BUOYANCY METACENTRE PDF

Admin 0 Comments Sharing is Caring : - Today we will learn more about buoyancy. In our last article we have discussed about what is buoyancy and buoyancy force which a body experienced when it is submerged or immersed in any fluid. We have also noticed that when we see a ship or boat or any floating body, it oscillate about a point during floating. The point about which it ocsillate is known as Metacenter.

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That frequency is determined like with a metronome by the amount of mass on some length of swing arm being pulled by gravity. In a boat, the swing arm is a distance called "GM or metacentric height", being the distance between two points: "G" the center of gravity of the boat and "M" which is an imaginary point called the metacenter.

Metacenter is determined by a ratio of the inertia resistance of the boat divided by the volume of the boat. The inertia resistance is a quantified description of how the waterline width of the boat resists overturning. Wide and shallow or narrow and deep hulls have high transverse metacenters relative to the keel , and the opposite have low metacenters; the extreme opposite is shaped like a log or round bottomed boat.

Ignoring the ballast , wide and shallow or narrow and deep means the ship is very quick to roll and very hard to overturn and is stiff. And log shaped round bottomed means slow rolls and easy to overturn and tender.

The bottom point of the swinging pendulum arm, "G", is the center of gravity. An ideal boat strikes a balance. Very tender boats with very slow roll periods are at risk of overturning and have uncomfortable feel for passengers. However, vessels with a higher metacentric height are "excessively stable" with a short roll period resulting in high accelerations at the deck level.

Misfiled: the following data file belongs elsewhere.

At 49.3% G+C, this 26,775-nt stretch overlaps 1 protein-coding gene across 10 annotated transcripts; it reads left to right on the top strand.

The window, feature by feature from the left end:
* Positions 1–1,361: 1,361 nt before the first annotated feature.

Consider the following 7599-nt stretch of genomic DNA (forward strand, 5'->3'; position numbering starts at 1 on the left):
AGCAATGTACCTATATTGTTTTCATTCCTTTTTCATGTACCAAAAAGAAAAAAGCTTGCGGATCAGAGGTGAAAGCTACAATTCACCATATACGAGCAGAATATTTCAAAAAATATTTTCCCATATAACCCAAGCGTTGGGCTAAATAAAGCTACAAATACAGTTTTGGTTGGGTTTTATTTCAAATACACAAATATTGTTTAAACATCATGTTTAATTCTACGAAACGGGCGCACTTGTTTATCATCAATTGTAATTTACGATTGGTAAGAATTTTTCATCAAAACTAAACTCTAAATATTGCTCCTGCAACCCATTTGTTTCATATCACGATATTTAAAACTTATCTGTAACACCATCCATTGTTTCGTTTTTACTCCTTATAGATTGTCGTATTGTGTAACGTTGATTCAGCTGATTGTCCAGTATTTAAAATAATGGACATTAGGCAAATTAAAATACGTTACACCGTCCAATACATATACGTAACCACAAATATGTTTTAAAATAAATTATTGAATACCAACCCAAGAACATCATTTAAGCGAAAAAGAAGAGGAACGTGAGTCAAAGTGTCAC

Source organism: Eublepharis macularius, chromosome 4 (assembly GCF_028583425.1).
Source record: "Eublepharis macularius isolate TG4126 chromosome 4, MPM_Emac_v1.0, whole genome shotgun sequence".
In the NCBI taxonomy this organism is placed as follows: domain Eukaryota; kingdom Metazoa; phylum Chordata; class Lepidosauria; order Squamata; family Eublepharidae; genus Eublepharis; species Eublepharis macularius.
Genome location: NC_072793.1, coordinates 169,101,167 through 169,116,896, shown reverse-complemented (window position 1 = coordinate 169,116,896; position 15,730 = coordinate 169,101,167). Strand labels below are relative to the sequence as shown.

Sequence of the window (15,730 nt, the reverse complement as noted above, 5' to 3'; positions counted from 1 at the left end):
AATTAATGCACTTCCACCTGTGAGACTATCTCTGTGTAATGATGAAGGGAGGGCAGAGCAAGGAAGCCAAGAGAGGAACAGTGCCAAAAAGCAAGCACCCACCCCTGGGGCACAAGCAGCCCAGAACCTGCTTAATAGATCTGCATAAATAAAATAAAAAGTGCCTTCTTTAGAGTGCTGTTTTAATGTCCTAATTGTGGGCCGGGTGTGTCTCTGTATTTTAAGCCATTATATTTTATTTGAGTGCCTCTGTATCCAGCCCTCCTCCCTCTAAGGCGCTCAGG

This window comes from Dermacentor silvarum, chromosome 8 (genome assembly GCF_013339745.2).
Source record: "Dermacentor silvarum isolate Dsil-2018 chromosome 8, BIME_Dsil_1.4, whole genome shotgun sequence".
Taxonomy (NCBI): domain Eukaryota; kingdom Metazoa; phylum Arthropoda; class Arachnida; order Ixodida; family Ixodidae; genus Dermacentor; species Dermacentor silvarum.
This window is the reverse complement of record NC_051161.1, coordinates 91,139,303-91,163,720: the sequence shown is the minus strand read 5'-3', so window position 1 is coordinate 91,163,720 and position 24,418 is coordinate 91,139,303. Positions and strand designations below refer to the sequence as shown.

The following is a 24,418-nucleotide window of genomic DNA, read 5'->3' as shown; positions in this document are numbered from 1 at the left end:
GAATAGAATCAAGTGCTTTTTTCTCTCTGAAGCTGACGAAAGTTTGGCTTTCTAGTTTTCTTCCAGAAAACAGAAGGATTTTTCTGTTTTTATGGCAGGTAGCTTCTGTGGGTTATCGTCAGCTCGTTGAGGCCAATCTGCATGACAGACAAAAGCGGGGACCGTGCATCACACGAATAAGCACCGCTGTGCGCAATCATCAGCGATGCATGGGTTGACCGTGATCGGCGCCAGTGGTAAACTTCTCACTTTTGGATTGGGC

When a ship is heeled, the centre of buoyancy of the ship moves laterally. The point at which a vertical line through the heeled centre of buoyancy crosses the line through the original, vertical centre of buoyancy is the metacentre. The metacentre remains directly above the centre of buoyancy regardless of the tilt of a floating body, such as a ship.

In the diagram to the right the two Bs show the centres of buoyancy of a ship in the upright and heeled condition, and M is the metacentre. KM is the distance from the keel to the metacentre. When the deck is flooded, the stability arm rapidly decreases. The centre of buoyancy, is the centre of the volume of water which the hull displaces.

This point is referred to as B in naval architecture. The centre of gravity of the ship is commonly denoted as point G or VCG. When a ship is stable, the centre of buoyancy is vertically in line with the centre of gravity of the ship. When the ship is vertical the metacentre lies above the centre of gravity and so moves in the opposite direction of heel as the ship rolls.

The metacentre is commonly designated as point MT in naval architecture. The distance between the centre of gravity and the metacentre is called the metacentric height. This distance is also abbreviated as GM. This creates a righting moment a kind of torque which rotates the hull upright again and is proportional to the horizontal distance between the centre of gravity and the metacentre. The metacentric height is important because the righting force is proportional to the metacentric height times the sine of the angle of heel.

When setting a common reference for the centres, the molded within the plate or planking line of the keel K is generally chosen; thus, the reference heights are: KB - Centre of Buoyancy KMT - Transverse Metacentre Righting arm Distance GZ is the righting arm: a notional lever through which the force of buoyancy acts.